Published: Sun, April 01, 2018
Research | By Dana Schwartz

A Ghostly Galaxy Lacking Dark Matter (image)

A Ghostly Galaxy Lacking Dark Matter (image)

At the beginning of everything, those simulations suggest, all the matter we see in the galaxy was spread out in a thin gas. Normally, we infer that there's dark matter around because the galaxy appears to have a lot more matter than the amount provided by the stars we can see.

"In other words, no dark matter, no galaxy", says National Geographic.

When Prof Pieter van Dokkum, lead author of the study, first spotted NGC1052-DF2: "I stared a lot at that image and just marvelled at it..." But observations through telescopes show them spinning way faster than we'd expect, as if they were actually much more massive than the stars we can see indicate.

Despite how little we know about dark matter, we can tell when it's there, from the way it impacts galaxies and causes unusual movements that don't fit the laws of gravity. This invisible, mysterious substance is the most dominant aspect of any galaxy.

The thing about dark matter, or whatever's causing outer space to move so weirdly, is that it's predictably distributed throughout the universe.

The unique galaxy, called NGC 1052-DF2, contains at most 1/400th the amount of dark matter that astronomers had expected.

The team is already hunting for more dark-matter deficient galaxies. Surely, astronomers thought, dark matter must play a role in forming these objects so devoid of normal star stuff.

Ultra-diffuse galaxies are oddities in their own right, having only been discovered in 2015 as they are very hard to detect. When van Dokkum and his team found NGC 1052-DF2, they expected to see something similar. "It's not something we were looking for or expecting". Hubble helped to accurately confirm the distance of NGC 1052-DF2 to be 65 million light-years and determined its size and brightness. Dragonfly saw it as a diffuse object with some structures in it; Sloan imaged it as a collection of distinct objects.

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The point sources proved to be 10 globular clusters-compact and spherical groupings of stars orbiting the galaxy's core. Keck revealed that the globular clusters were moving at relatively low speeds, less than 23,000 miles per hour.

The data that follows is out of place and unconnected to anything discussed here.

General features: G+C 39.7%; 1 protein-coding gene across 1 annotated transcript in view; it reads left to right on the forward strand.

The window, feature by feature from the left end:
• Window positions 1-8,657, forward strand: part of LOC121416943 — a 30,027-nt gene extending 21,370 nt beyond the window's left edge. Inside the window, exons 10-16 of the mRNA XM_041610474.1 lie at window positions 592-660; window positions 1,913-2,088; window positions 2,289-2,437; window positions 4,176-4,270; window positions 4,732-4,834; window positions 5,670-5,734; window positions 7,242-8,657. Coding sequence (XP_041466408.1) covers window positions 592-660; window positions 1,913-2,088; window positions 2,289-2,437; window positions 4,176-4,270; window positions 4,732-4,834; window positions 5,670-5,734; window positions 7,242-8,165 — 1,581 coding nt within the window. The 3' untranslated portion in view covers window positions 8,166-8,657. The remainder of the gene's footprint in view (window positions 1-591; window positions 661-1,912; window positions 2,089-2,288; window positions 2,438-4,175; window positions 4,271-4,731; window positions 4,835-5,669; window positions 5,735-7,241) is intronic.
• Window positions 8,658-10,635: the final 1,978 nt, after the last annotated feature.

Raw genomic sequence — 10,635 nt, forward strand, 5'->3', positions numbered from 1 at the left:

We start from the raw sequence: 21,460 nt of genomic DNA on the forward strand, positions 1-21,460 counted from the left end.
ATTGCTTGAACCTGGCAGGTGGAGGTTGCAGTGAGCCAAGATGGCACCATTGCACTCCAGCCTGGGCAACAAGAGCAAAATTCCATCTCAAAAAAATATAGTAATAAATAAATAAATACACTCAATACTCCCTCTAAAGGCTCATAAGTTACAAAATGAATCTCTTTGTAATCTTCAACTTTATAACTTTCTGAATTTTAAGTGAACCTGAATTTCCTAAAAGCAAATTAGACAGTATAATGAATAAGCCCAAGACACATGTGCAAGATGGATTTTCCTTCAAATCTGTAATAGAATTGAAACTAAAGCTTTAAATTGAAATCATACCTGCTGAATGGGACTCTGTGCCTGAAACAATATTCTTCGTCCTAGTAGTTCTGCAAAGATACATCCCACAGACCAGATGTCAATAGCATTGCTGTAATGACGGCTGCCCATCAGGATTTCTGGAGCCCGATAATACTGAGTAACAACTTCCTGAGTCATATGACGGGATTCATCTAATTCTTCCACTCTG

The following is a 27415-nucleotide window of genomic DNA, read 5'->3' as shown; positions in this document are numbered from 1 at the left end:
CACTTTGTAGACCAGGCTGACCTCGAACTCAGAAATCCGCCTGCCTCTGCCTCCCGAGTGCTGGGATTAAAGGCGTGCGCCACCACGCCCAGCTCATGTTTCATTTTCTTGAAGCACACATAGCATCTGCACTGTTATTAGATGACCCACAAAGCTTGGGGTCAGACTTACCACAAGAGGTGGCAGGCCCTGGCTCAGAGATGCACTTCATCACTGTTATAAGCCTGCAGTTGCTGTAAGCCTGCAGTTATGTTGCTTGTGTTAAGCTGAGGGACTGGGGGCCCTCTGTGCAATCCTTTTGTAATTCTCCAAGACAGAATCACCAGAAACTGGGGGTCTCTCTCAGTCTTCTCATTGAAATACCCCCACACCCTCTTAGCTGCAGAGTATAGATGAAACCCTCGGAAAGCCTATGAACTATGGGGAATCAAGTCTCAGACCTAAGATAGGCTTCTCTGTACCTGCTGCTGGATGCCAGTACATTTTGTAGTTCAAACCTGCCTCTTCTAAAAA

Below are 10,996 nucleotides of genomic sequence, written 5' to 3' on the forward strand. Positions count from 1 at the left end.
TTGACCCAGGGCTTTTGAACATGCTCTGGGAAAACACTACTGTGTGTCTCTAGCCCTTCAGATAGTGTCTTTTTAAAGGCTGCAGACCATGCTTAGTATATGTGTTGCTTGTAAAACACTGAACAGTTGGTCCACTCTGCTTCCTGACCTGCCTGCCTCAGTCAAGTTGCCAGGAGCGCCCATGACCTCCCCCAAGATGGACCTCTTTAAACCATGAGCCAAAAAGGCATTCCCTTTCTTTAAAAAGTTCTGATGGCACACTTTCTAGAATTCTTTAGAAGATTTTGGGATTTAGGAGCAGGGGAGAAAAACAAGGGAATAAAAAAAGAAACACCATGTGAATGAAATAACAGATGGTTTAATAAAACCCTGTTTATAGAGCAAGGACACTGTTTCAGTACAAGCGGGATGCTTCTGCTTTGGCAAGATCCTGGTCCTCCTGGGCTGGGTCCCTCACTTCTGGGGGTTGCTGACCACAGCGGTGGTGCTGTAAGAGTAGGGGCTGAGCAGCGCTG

The team is now proposing additional observations of NGC 1052-DF2, including with the upcoming, albeit oft-delayed, James Webb Space Telescope. For example, it could be that gas was pulled out of a big galaxy in a merger with another galaxy.

"It is conventionally believed to be an integral part of all galaxies, the glue that holds them together and the underlying scaffolding on which they are built", said co-author Allison Merritt from the Max Planck Institute for Astronomy, in Germany. By following the movement of 10 inserted star clusters, the group could decide how much mass is tucked into the system.

Astronomers first discovered the galaxy in 2000 as a smudge on old photographic plates. If it has no dark matter, how did it even evolve into a galaxy? The astronomers speculate that the birth and formation of DF2 in the dynamic environment of the cluster could have been influenced by the giant galaxy. "The standard paradigm has gas falling into halos - or lumps - of dark matter and turning into stars to make a galaxy", he said.

The obvious question is how you end up with a galaxy like NGC1052-DF2. Because there's some regular issue right here, any kind of variation of customized gravity would certainly have that issue generate dark-matter-like impacts. Now researchers are pondering possible explanations for this missing dark matter in NGC 1052-DF2. Dark energy, according to this understanding, is about 71 percent of everything. Yet in this odd galaxy, the projected signatures of these exotic effects are not seen. Despite it being so elusive, its effects have been identified through several different methods, and there is very strong evidence to suggest that dark matter does exist. "It can be in a galaxy or not in a galaxy, but it is not a field, or some alternative thing that manifests itself rather than being a substance".

"This has been a common experience of mine: When I find something that doesn't make sense in MOND, it usually doesn't make sense in dark matter, either", he wrote. "There might be a change in the ways that gravity works, compared to what Einstein and Newton would have said, but let's not immediately draw conclusions", he says.

The Hubble Space Telescope is a project of global cooperation between NASA and ESA (European Space Agency). In fact, every galaxy that astronomers have ever studied contains dark matter.

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